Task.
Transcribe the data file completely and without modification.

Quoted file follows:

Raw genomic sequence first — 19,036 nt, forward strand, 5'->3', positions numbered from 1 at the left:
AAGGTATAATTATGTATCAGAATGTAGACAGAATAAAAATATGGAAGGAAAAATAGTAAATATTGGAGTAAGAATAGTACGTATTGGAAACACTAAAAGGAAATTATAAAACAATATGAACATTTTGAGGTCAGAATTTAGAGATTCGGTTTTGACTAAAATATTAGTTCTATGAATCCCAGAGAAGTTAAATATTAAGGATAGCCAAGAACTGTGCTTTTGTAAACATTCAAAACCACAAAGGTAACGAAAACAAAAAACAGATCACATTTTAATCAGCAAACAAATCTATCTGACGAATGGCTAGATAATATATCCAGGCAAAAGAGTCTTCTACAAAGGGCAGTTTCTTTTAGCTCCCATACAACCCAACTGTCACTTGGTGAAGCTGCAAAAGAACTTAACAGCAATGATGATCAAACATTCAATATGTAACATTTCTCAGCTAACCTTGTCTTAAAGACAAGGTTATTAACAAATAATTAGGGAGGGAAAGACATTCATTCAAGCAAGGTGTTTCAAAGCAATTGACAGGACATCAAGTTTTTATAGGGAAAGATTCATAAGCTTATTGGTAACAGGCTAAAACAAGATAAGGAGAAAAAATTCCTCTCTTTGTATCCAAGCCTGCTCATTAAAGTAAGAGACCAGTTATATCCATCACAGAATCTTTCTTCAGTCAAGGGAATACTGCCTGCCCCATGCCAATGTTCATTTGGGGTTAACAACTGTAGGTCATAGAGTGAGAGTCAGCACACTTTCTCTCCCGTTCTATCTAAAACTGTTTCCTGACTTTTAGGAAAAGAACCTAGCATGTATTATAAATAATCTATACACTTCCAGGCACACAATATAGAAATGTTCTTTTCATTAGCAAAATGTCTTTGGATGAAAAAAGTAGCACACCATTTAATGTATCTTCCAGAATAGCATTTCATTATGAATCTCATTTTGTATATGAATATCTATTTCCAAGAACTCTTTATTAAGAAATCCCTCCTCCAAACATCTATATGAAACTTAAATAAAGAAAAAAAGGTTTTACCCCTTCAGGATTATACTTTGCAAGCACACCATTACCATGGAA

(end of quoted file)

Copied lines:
Raw genomic sequence first — 19,036 nt, forward strand, 5'->3', positions numbered from 1 at the left:
AAGGTATAATTATGTATCAGAATGTAGACAGAATAAAAATATGGAAGGAAAAATAGTAAATATTGGAGTAAGAATAGTACGTATTGGAAACACTAAAAGGAAATTATAAAACAATATGAACATTTTGAGGTCAGAATTTAGAGATTCGGTTTTGACTAAAATATTAGTTCTATGAATCCCAGAGAAGTTAAATATTAAGGATAGCCAAGAACTGTGCTTTTGTAAACATTCAAAACCACAAAGGTAACGAAAACAAAAAACAGATCACATTTTAATCAGCAAACAAATCTATCTGACGAATGGCTAGATAATATATCCAGGCAAAAGAGTCTTCTACAAAGGGCAGTTTCTTTTAGCTCCCATACAACCCAACTGTCACTTGGTGAAGCTGCAAAAGAACTTAACAGCAATGATGATCAAACATTCAATATGTAACATTTCTCAGCTAACCTTGTCTTAAAGACAAGGTTATTAACAAATAATTAGGGAGGGAAAGACATTCATTCAAGCAAGGTGTTTCAAAGCAATTGACAGGACATCAAGTTTTTATAGGGAAAGATTCATAAGCTTATTGGTAACAGGCTAAAACAAGATAAGGAGAAAAAATTCCTCTCTTTGTATCCAAGCCTGCTCATTAAAGTAAGAGACCAGTTATATCCATCACAGAATCTTTCTTCAGTCAAGGGAATACTGCCTGCCCCATGCCAATGTTCATTTGGGGTTAACAACTGTAGGTCATAGAGTGAGAGTCAGCACACTTTCTCTCCCGTTCTATCTAAAACTGTTTCCTGACTTTTAGGAAAAGAACCTAGCATGTATTATAAATAATCTATACACTTCCAGGCACACAATATAGAAATGTTCTTTTCATTAGCAAAATGTCTTTGGATGAAAAAAGTAGCACACCATTTAATGTATCTTCCAGAATAGCATTTCATTATGAATCTCATTTTGTATATGAATATCTATTTCCAAGAACTCTTTATTAAGAAATCCCTCCTCCAAACATCTATATGAAACTTAAATAAAGAAAAAAAGGTTTTACCCCTTCAGGATTATACTTTGCAAGCACACCATTACCATGGAA